Chronic wasting disease sampling available across northern Wisconsin this fall

In cooperation with local businesses, the Department of Natural Resources staff will be collecting deer heads for chronic wasting disease surveillance testing during the 2019 deer hunting seasons. CWD sampling options will be available to hunters across northern Wisconsin in 2019.

As part of this effort, hunters who harvest an adult deer in Lincoln, Langlade, Oneida, Vilas, Forest and Florence counties are strongly encouraged to submit deer heads for testing. CWD testing is free of charge to the hunter, and anyone submitting the head will receive their results in two to three weeks.

In addition to focused sampling in northern Wisconsin, targeted CWD surveillance will continue in two specific areas near Rhinelander. These areas include portions of Lincoln, Langlade and Oneida counties where CWD was confirmed in three wild deer as well as in Oneida, Vilas and Forest counties where CWD has been detected on a captive deer farm.

The health of the deer herd relies upon commitment from hunters. Managing CWD begins with knowing where the disease already exists on the landscape, and having this knowledge is only possible with a robust sample size.

“We’re grateful for hunters making that extra effort to have their deer sampled for CWD, and to support them, we continue to make access to sampling simpler, faster and easier each year,” said Tami Ryan, DNR acting director for the Bureau of Wildlife Management. “Each deer sample is important because it brings us closer to our goal and ultimately contributes to an accurate understanding of the health of Wisconsin’s deer herd.”

DNR staff will again issue CWD surveillance permits to private landowners within the two surveillance area boundaries and for public land near the Oneida-Lincoln surveillance area. The permits are property-specific harvest authorizations, and CWD sampling is required. Contact Jaqi Christopher in Rhinelander by phone (715-401-2871) or email at [email protected] to set up an appointment. Surveillance permits cannot be issued by customer service staff or online.

“It’s been 12 years since we conducted district-wide enhanced CWD sampling efforts across the north, and hunters can help by testing their adult deer for CWD this season,” said Chuck McCullough, DNR wildlife supervisor. “We had wonderful assistance from hunters with targeted surveillance in 2018, and we will closely monitor our two focus surveillance areas again this fall.”

Hunters have several options available to have their deer sampled for CWD. In addition to a network of 24/7 self-service sampling stations (also called kiosks) around the state, many meat processors and businesses offer in-person sampling assistance. Some sampling locations also have DNR Wildlife Management staff available to take samples and answer hunter questions.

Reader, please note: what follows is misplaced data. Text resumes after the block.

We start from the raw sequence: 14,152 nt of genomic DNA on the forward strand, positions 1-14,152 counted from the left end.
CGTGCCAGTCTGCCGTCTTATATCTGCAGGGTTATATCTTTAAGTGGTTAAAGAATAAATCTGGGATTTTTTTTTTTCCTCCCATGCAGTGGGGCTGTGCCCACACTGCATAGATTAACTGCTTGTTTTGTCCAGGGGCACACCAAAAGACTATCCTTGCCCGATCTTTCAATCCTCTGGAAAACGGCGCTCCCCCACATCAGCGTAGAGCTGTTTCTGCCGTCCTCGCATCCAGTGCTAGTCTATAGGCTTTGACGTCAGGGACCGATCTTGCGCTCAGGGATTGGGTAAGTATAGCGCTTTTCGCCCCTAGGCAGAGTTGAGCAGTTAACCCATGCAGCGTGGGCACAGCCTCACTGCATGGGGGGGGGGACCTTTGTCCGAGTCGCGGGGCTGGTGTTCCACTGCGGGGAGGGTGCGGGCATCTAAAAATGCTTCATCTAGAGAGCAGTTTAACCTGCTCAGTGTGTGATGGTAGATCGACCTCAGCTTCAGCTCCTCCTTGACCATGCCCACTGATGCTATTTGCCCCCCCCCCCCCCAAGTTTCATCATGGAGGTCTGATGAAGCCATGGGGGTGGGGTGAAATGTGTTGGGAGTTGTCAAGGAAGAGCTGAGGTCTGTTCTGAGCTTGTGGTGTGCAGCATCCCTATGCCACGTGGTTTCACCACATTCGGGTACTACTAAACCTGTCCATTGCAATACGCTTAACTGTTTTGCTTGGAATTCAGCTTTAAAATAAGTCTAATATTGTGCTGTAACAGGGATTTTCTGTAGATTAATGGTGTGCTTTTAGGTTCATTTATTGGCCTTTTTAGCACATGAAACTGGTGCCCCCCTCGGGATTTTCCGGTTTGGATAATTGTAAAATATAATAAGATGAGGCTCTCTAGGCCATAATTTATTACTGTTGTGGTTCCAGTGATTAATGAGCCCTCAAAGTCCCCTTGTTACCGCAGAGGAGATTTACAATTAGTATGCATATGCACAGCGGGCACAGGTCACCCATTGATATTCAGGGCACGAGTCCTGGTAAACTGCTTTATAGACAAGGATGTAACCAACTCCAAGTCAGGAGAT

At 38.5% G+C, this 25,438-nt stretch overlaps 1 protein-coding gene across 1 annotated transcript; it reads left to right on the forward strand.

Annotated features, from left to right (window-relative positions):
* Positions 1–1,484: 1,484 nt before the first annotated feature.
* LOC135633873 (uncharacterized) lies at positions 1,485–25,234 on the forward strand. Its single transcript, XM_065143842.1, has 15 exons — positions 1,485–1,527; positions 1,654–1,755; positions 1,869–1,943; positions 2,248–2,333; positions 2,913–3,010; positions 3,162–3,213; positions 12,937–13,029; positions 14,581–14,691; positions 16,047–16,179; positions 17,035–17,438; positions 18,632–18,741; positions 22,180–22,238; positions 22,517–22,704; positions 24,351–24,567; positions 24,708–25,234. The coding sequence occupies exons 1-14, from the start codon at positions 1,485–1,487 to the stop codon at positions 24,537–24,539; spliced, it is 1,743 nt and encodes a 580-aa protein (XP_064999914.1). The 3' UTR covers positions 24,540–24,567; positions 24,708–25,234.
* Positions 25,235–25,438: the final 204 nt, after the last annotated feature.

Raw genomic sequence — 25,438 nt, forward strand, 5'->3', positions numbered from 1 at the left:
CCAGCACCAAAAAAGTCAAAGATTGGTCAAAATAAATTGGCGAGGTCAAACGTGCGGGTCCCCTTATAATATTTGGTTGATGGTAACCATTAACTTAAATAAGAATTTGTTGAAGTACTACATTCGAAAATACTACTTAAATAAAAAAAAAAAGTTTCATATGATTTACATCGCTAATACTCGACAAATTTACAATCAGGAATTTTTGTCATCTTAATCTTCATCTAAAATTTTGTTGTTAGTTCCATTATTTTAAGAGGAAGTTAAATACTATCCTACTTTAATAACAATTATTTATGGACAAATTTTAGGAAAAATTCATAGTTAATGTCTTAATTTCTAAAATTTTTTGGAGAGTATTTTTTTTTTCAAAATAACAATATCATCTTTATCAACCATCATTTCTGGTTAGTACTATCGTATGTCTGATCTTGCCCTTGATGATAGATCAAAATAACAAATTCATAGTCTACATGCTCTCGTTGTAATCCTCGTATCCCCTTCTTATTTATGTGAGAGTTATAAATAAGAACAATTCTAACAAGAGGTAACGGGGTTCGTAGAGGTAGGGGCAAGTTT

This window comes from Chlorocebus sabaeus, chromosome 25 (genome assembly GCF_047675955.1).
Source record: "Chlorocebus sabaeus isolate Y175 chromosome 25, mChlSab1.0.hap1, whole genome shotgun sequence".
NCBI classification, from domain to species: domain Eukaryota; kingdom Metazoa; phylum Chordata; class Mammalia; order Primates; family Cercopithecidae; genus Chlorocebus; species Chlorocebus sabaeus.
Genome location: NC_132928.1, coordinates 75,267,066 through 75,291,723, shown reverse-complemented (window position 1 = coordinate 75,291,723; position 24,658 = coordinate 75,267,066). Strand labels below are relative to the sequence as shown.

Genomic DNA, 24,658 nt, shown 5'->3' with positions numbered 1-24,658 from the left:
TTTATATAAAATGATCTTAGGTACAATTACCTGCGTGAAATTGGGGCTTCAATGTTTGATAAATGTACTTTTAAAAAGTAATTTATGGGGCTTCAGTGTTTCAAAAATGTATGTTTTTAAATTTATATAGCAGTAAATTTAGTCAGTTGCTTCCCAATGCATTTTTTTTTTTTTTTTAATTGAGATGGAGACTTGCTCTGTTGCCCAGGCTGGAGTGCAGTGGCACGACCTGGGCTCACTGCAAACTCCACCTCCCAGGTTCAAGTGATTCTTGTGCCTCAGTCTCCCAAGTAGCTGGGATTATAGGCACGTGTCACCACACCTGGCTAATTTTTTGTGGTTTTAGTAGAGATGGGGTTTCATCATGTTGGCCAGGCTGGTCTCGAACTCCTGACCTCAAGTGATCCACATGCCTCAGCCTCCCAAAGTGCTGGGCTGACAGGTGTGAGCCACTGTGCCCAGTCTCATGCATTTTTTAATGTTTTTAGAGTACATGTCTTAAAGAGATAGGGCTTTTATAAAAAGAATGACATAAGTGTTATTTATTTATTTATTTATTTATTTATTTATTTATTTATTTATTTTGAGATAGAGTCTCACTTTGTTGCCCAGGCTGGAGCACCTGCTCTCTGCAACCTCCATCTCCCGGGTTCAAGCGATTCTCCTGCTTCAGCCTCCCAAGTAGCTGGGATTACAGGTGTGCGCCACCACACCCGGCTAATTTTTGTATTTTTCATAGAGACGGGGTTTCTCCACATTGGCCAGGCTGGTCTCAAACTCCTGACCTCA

For an interactive map with sampling locations available in your area, visit and search keyword “CWD sampling.” There is also a searchable database available as an alternative to the map view.

A sample consists of the deer head with 3-5 inches of neck attached. Hunters will also need to have their harvest authorization number, harvest location and contact information when submitting a sample. To make special arrangements for large bucks, please call a nearby DNR wildlife biologist

Baiting and feeding of deer is currently prohibited in Lincoln, Langlade, Oneida, Vilas, Forest, and Florence counties. No counties in the state will be removed from the ban during the 2019 deer hunting seasons. Check the DNR’s baiting and feeding webpage frequently for updates or contact local wildlife staff to determine if baiting and feeding bans are in effect for your county.

Recommended practices can reduce and prevent the spread of CWD. Those include proper carcass transportation, handling and disposal; also reporting sick deer, following baiting and feeding regulations and cleaning and decontaminating equipment. Hunters should also follow urine-based scent recommendations.

Sick deer and deer with an unknown cause of death should be reported to DNR wildlife staff. This does not include car-killed deer. Contact staff listed above or call the DNR’s Customer Service hotline at 1-800-847-9367.

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